“Respect People” is a key tenet of Lean. Of course, who wants to disrespect people?! Still, when people study why Lean works in one company and does not work in another; the answer some of the best people give is: Respect. Respecting people is truly realized at successful companies.
Jim Womack leads the Lean Enterprise Institute. Go to lean.org.
Womack & Jones wrote “Lean Thinking,” which you must read.
Last December, Jim Womack wrote a letter where he talked about what “Respect for People” means in a Lean context.
Here’s a key quote:
Managers begin by asking employees what the problem is with the way their work is currently being done. Next they challenge the employees’ answer and enter into a dialogue about what the real problem is. (It’s rarely the problem showing on the surface.)
Next, they ask what is causing this problem and enter into another dialogue about its root causes. (True dialogue requires the employees to gather evidence on the gemba – the place where value is being created — for joint evaluation.)
They ask what should be done about the problem and ask employees why they have proposed one solution instead of another? (This generally requires considering a range of solutions and collecting more evidence.)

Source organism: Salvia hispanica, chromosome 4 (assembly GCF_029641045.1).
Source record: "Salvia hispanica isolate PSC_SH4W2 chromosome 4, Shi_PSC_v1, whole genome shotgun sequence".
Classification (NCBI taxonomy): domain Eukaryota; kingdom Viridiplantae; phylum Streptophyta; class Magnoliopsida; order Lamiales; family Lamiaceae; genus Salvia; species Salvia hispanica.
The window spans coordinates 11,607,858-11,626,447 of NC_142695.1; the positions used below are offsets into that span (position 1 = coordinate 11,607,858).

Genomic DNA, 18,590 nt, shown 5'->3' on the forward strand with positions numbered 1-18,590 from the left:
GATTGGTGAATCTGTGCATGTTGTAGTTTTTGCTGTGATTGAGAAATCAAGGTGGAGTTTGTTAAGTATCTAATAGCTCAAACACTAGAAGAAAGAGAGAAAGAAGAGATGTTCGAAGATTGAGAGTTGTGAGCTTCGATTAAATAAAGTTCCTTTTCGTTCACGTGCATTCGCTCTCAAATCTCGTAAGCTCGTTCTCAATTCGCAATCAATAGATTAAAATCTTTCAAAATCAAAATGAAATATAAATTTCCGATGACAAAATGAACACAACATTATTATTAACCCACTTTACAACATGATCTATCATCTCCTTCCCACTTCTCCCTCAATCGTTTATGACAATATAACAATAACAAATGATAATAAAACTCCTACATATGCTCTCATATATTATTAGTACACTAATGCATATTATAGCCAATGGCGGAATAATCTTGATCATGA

Then they ask how they – manager and employees – will know when the problem has been solved, and engage one more time in dialogue on the best indicator.
Finally, after agreement is reached on the most appropriate measure of success, the employees set out to implement the solution.
This is not simple. It does not say that one person knows everything. It is not mere consensus building — it is engaged and committed knowledge creation with some healthy “intellectual fighting.”
How does this sit for you with Agile? Does this approach make sense with managers outside the team working with team members?
I will guess it provides more respect to the team member now than many actually receive. Also, more engagement with a manager than many get now — at least that is what I have typically seen.